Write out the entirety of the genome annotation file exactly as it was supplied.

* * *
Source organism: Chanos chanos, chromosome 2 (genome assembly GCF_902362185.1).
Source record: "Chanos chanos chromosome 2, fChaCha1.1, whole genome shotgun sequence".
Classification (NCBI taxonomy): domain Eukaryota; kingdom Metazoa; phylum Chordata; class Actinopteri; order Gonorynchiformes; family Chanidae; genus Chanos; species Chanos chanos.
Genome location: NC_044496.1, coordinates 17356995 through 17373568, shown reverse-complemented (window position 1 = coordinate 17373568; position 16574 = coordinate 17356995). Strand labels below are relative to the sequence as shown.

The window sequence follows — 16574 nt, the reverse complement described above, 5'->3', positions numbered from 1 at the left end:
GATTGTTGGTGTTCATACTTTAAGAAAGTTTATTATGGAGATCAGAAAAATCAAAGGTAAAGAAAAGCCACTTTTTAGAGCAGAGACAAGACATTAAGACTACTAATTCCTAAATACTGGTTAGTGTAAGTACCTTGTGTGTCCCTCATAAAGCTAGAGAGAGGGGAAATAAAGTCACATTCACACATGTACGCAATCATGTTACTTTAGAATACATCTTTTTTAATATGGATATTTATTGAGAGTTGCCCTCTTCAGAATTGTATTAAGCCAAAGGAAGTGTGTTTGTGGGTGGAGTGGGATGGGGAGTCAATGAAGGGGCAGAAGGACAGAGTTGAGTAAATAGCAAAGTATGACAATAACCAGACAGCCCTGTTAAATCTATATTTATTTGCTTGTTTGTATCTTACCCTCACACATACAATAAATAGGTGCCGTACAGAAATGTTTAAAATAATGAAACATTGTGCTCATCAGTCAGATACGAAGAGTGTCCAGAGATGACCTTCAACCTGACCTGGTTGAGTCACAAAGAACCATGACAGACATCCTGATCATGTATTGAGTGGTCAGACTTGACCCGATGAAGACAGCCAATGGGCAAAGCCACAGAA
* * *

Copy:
Source organism: Chanos chanos, chromosome 2 (genome assembly GCF_902362185.1).
Source record: "Chanos chanos chromosome 2, fChaCha1.1, whole genome shotgun sequence".
Classification (NCBI taxonomy): domain Eukaryota; kingdom Metazoa; phylum Chordata; class Actinopteri; order Gonorynchiformes; family Chanidae; genus Chanos; species Chanos chanos.
Genome location: NC_044496.1, coordinates 17356995 through 17373568, shown reverse-complemented (window position 1 = coordinate 17373568; position 16574 = coordinate 17356995). Strand labels below are relative to the sequence as shown.

The window sequence follows — 16574 nt, the reverse complement described above, 5'->3', positions numbered from 1 at the left end:
GATTGTTGGTGTTCATACTTTAAGAAAGTTTATTATGGAGATCAGAAAAATCAAAGGTAAAGAAAAGCCACTTTTTAGAGCAGAGACAAGACATTAAGACTACTAATTCCTAAATACTGGTTAGTGTAAGTACCTTGTGTGTCCCTCATAAAGCTAGAGAGAGGGGAAATAAAGTCACATTCACACATGTACGCAATCATGTTACTTTAGAATACATCTTTTTTAATATGGATATTTATTGAGAGTTGCCCTCTTCAGAATTGTATTAAGCCAAAGGAAGTGTGTTTGTGGGTGGAGTGGGATGGGGAGTCAATGAAGGGGCAGAAGGACAGAGTTGAGTAAATAGCAAAGTATGACAATAACCAGACAGCCCTGTTAAATCTATATTTATTTGCTTGTTTGTATCTTACCCTCACACATACAATAAATAGGTGCCGTACAGAAATGTTTAAAATAATGAAACATTGTGCTCATCAGTCAGATACGAAGAGTGTCCAGAGATGACCTTCAACCTGACCTGGTTGAGTCACAAAGAACCATGACAGACATCCTGATCATGTATTGAGTGGTCAGACTTGACCCGATGAAGACAGCCAATGGGCAAAGCCACAGAA